Darwin Made It Into Lincoln (2012)

I have had the pleasure to watch the movie Lincoln now twice, recently just yesterday with my family. This is actually the first time both my parents, my brother, and I all attended the same film since Jurassic Park. If  you haven’t seen it, the movie is fantastic! I have been trying to see if the script is online anywhere, but that doesn’t seem to be the case, at least not yet. I suspect a fan will make the script once it comes out on DVD or the author, Tony Kushner, may have it released for some reason. We’ll see.

But there was something interesting that caught my ears the second time around, and apparently my brother caught it as well. In the scene when we first meet Abraham Lincoln’s oldest son, Robert, the first family member he is greeted by is Tad Lincoln, the youngest son, riding in a wagon through the White House pulled by a goat. (Apparently Tab ran fairly rampant through the White House turning his time there.) Moments into their conversation, which gets interrupted after maybe 30 seconds, you can hear Tad talking about finches and how their beaks changed from generation to generation. And then I realized that Darwin’s theory of evolution made it into the movie!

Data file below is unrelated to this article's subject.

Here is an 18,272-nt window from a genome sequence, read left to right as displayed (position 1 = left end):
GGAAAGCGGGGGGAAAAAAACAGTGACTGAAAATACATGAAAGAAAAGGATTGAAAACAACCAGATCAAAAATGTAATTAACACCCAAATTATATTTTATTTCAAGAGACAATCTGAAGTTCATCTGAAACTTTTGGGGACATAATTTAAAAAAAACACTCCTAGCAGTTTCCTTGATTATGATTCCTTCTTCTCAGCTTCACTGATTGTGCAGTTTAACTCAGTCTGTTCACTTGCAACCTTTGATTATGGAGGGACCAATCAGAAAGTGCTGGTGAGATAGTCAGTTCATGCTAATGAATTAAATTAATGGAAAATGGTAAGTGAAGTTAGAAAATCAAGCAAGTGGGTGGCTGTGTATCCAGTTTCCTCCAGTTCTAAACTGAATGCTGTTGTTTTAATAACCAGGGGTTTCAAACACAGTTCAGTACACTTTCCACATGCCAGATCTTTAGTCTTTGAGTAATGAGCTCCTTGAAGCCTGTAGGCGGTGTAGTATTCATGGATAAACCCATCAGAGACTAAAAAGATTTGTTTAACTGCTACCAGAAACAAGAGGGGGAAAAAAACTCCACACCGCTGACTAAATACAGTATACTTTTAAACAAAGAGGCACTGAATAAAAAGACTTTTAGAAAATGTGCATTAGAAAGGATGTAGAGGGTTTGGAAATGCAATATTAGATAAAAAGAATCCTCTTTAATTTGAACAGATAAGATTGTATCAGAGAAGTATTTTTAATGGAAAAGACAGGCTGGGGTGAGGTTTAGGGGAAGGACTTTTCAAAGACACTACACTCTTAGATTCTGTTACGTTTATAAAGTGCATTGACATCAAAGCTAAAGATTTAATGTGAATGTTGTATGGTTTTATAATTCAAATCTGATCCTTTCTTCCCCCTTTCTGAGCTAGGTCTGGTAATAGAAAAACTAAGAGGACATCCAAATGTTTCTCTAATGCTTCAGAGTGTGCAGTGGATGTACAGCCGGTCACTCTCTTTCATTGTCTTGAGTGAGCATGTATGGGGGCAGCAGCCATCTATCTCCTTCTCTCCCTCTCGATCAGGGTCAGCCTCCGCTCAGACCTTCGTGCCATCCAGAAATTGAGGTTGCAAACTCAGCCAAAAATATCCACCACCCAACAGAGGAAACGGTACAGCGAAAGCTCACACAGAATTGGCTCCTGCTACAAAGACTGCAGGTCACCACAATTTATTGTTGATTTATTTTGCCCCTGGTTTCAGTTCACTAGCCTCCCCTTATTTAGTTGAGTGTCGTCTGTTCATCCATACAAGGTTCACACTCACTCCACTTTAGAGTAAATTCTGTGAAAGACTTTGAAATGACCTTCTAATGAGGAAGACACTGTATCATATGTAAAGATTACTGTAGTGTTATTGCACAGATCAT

Darwin’s Origin of Species was published about two years before the start of the Civil War. From what I gather, botanist Asa Gray helped get the book published in American in 1860, so it’s not impossible that the theory could have become well-known at the time of the movie’s setting (January 1865).

But why have this mentioned at all in a movie about slavery? Well, there is an interesting bit of trivia for history-buffs: Lincoln and Darwin have the same birthday. February 12th, 1809. From a story-telling point of view, I cannot think of any other reason to include this, other than perhaps Tad was eclectic in his interests.

So, if you haven’t made an excuse to go see this movie, I just gave you one. Oh, and another good one is Daniel Day-Lewis. Need I say more?


One thought on “Darwin Made It Into Lincoln (2012)

  1. Pingback: Darwin Day 2013 | Fleeing Nergal, Seeking Stars

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